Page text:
They are claiming that Guidance from HSE is somehow new legislation imposing new requirements on residential landlords. This is wrong. The HSE themselves say that the legislation has not been changed and any misinterpretation / misunderstanding can impose unnecessary financial burdens on landlords where they have been charged for legionella testing certificates that they do not actually need.
HSE emphasise that legionella testing/sampling is generally not required in domestic hot water systems and then only in exceptional circumstances.
Conducting a simple risk assessment exercise
A simple assessment may show that there are no real risks and are being properly managed and no further action is needed. The risks from hot and cold water systems in most residential settings are generally considered to be low owing to regular water usage and turnover. The risk assessment will apply to houses or flats with small domestic type water systems where the water turnover is high. A typical ‘low risk’ example may be found in
• a small building (eg housing unit), with small domestic-type water systems, where daily water usage is inevitable & sufficient to turnover the entire system;
• where cold water is directly from wholesome mains supply (no stored water tanks);
• where hot water is fed from instantaneous heaters or low volume water heaters (supplying outlets at 50 °C); and
• where the only outlets are toilets and wash hand basins.
Implementing simple, proportionate and appropriate control measures will ensure the risk remains low. For most domestic hot and cold water systems, temperature is the most reliable way of ensuring the risk of exposure to Legionella bacteria is minimised ie keep the hot water hot, cold water cold and keep it moving. The risk is further lowered where instantaneous water heaters (for example combi-boilers and electric showers) are installed because there is no water storage.
Other simple control measures to help control the risk of exposure to Legionella are:
• flushing out the system prior to letting the property
• avoiding debris getting into the system (eg ensure the cold water tanks, where fitted, have a tight fitting lid)
• setting control parameters (eg setting the temperature of the hot water cylinder (calorifier) to ensure water is stored at 60°C)
• make sure any redundant pipework identified is removed.
• greatest risk is where water is present at temperatures between 20C and 45C.
If the risk assessment results shows that the risks are insignificant and the control measures are being properly managed no further action would be necessary. It is important, however, to keep the assessment under review periodically in case anything changes to the system.
What your tenant needs to know
Tenants should be advised of any control measures put in place that should be maintained:-
• not to adjust the temperature setting of the calorifier,
• to regularly clean showerheads and
• inform the landlord if the hot water is not heating properly or there are
• any other problems with the system so that appropriate action can be taken.
Where showers are installed, these have the means of creating and dispersing water droplets (aerosols) which may be inhaled causing a foreseeable risk of exposure to Legionella.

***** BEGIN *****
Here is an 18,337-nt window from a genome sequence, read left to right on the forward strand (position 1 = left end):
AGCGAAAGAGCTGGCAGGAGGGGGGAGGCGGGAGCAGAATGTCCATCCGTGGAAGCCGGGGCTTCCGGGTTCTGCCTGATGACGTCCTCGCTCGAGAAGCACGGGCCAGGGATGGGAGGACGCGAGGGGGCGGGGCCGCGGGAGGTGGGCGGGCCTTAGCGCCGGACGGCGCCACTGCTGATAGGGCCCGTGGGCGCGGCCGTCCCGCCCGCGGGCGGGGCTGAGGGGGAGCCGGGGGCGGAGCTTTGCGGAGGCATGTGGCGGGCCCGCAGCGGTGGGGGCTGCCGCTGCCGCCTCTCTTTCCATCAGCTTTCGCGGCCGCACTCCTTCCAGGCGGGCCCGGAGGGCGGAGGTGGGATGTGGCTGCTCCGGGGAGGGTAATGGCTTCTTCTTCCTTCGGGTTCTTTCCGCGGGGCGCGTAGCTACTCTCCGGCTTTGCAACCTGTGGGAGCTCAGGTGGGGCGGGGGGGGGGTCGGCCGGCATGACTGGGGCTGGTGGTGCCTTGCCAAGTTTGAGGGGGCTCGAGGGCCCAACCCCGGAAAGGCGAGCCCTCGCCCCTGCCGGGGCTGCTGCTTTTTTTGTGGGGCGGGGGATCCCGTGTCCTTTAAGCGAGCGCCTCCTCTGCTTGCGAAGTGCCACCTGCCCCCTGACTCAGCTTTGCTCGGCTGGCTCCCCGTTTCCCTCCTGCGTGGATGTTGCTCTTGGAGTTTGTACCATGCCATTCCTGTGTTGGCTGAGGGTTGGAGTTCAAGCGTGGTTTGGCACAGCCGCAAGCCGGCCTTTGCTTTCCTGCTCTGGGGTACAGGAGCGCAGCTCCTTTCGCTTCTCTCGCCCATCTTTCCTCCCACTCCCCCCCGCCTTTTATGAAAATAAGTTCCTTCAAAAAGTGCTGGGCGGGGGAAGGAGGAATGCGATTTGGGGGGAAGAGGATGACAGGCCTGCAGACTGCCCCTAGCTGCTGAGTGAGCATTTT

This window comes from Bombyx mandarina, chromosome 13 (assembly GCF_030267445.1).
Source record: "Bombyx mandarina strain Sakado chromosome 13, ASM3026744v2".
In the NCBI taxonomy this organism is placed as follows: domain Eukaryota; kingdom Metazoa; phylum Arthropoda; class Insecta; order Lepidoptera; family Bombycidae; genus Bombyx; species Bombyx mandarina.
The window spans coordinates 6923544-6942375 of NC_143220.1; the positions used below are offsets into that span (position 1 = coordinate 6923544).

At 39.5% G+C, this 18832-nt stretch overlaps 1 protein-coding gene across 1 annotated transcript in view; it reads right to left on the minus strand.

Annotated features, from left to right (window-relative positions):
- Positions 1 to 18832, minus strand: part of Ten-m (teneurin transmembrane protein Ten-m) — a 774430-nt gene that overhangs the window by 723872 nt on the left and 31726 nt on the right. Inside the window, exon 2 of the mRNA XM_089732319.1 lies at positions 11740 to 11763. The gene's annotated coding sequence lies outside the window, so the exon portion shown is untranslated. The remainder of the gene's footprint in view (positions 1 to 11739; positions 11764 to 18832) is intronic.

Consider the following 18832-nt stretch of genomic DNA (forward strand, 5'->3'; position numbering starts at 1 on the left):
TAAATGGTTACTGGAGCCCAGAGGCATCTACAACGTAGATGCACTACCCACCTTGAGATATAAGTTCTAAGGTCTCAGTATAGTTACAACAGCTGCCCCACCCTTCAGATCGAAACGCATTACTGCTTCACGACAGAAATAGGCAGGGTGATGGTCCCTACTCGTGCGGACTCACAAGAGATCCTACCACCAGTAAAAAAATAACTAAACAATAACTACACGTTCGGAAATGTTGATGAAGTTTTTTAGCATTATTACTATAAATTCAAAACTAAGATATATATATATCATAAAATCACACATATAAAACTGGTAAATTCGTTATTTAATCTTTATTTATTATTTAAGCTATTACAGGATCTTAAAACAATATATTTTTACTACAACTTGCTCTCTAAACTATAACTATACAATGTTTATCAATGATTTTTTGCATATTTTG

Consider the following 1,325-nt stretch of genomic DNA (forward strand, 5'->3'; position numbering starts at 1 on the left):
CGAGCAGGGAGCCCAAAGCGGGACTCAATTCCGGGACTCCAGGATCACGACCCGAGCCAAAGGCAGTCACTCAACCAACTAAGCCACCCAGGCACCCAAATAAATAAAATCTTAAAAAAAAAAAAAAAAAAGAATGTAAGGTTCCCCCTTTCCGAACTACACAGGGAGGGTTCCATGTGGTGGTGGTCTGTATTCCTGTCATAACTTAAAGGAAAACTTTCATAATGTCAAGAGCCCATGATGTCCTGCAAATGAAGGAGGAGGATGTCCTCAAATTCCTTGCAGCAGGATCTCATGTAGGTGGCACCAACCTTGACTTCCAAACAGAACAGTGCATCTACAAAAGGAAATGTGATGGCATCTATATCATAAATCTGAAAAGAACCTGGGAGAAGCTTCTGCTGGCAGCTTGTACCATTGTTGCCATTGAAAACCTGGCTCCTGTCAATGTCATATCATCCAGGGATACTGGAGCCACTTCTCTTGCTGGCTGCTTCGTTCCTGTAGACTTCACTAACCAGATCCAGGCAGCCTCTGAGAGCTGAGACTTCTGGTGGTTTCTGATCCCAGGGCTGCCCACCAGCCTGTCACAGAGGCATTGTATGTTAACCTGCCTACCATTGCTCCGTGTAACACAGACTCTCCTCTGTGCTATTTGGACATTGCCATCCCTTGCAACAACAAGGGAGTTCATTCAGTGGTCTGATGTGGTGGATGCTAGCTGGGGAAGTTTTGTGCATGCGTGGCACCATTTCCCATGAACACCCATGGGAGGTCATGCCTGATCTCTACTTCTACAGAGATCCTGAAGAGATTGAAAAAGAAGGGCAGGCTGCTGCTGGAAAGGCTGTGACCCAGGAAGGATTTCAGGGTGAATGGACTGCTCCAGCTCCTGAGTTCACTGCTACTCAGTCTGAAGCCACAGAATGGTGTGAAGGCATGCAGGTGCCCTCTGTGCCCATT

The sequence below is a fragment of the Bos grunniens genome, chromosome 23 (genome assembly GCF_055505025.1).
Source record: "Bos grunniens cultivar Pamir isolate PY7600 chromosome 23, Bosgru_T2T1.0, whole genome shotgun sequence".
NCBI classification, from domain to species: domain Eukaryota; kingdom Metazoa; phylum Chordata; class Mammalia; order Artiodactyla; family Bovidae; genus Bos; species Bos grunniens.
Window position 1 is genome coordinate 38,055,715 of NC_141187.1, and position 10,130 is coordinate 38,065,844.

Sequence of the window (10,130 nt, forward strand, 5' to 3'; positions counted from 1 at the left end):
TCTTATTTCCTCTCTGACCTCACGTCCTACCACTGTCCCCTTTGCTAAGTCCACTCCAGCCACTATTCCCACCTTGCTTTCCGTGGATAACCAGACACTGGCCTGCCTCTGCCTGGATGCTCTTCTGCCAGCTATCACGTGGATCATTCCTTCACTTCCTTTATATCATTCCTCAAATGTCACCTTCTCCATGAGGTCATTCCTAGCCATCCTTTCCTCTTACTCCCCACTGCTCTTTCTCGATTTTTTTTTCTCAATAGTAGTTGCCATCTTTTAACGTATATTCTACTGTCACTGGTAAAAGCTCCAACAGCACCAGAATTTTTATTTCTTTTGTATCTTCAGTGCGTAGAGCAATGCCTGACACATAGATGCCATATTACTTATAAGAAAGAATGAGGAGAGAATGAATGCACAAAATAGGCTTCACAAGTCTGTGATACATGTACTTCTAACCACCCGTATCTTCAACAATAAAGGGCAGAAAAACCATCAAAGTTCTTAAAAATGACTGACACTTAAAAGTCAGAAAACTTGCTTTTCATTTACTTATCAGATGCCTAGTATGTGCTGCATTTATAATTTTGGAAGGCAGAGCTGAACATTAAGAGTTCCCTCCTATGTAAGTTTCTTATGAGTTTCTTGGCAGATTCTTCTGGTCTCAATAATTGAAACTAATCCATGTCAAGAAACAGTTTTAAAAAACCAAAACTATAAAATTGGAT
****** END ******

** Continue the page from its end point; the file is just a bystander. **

If used regularly (as in the majority of most domestic settings) the risks are reduced but in any case, tenants should be advised to regularly clean and disinfect showerheads. Instantaneous electric showers pose less of a risk as they are generally cold water-fed and heat only small volumes of water during operation.
Additional actions for properties left vacant
It is important that water is not allowed to stagnate within the water system and so there should be careful management of properties left vacant for extended periods (eg student accommodation left empty over the summer vacation). As a general principle, outlets on hot and cold water systems should be used at least once a week to maintain a degree of water flow and minimise the chances of stagnation. To manage the risks during non-occupancy, consideration should be given to implementing a suitable flushing regime or other measures such as draining the system if it is to remain vacant for long periods.
Who can assess the risk?
In most cases, the actions landlords need to take are simple and straightforward so compliance does not need to be burdensome or costly.
Most landlords can assess the risk themselves and do not need to be professionally trained or accredited; but if they do not feel competent, or inclined to do so, they can arrange for someone who is to do it on their behalf.
Most landlords are able to understand the set of risks of running a hot and cold water system in a way that provides the above conditions; and would also be able to implement cheap, simple and effective physical control measures required to minimise the risk of the system becoming colonised with Legionella and other microorganisms.
Testing (or sampling) the water system for Legionella
Testing or sampling for Legionella (sometimes referred to as microbiological monitoring) is not usually required for domestic hot and cold water systems, but only in very specific circumstances.
Testing for Legionella should not be confused with temperature monitoring, which is a reliable method for confirming the water system is under control.
Health and safety law does NOT require landlords to obtain, produce nor does HSE recognise a ‘Legionella test certificate’.
Keeping a record of the assessment
Landlords are not necessarily required to record the findings of the assessment (this is only a statutory duty for employers where there are five or more employees), but they may find it prudent to keep a record of what has been done for their own purposes.
It is recommended that annual risk assessments is carried out and insists that landlords and agents keep records of these for at least five years.
Reviewing your risk assessment
The law does not prescribe that the risk assessment be reviewed on an annual or biennial basis. It is important to review the assessment periodically in case anything changes but where there are difficulties gaining access to occupied housing units, appropriate checks can be made by carrying out inspections of the water system, for example, when undertaking mandatory visits such as gas safety checks or routine maintenance visits.
Are domestic properties proactively inspected?
HSE and Local Authority inspectors do not proactively inspect domestic premises or ask for evidence that landlords have undertaken a risk assessment. However, if a tenant were to contract Legionnaires’ disease from the water system in their home, the landlord may be liable to prosecution under HSWA, and would have to demonstrate to a court that they had fulfilled their legal duty, so it is important that they assess and control the risks.
• Care4properties can help you with Legionella compliance.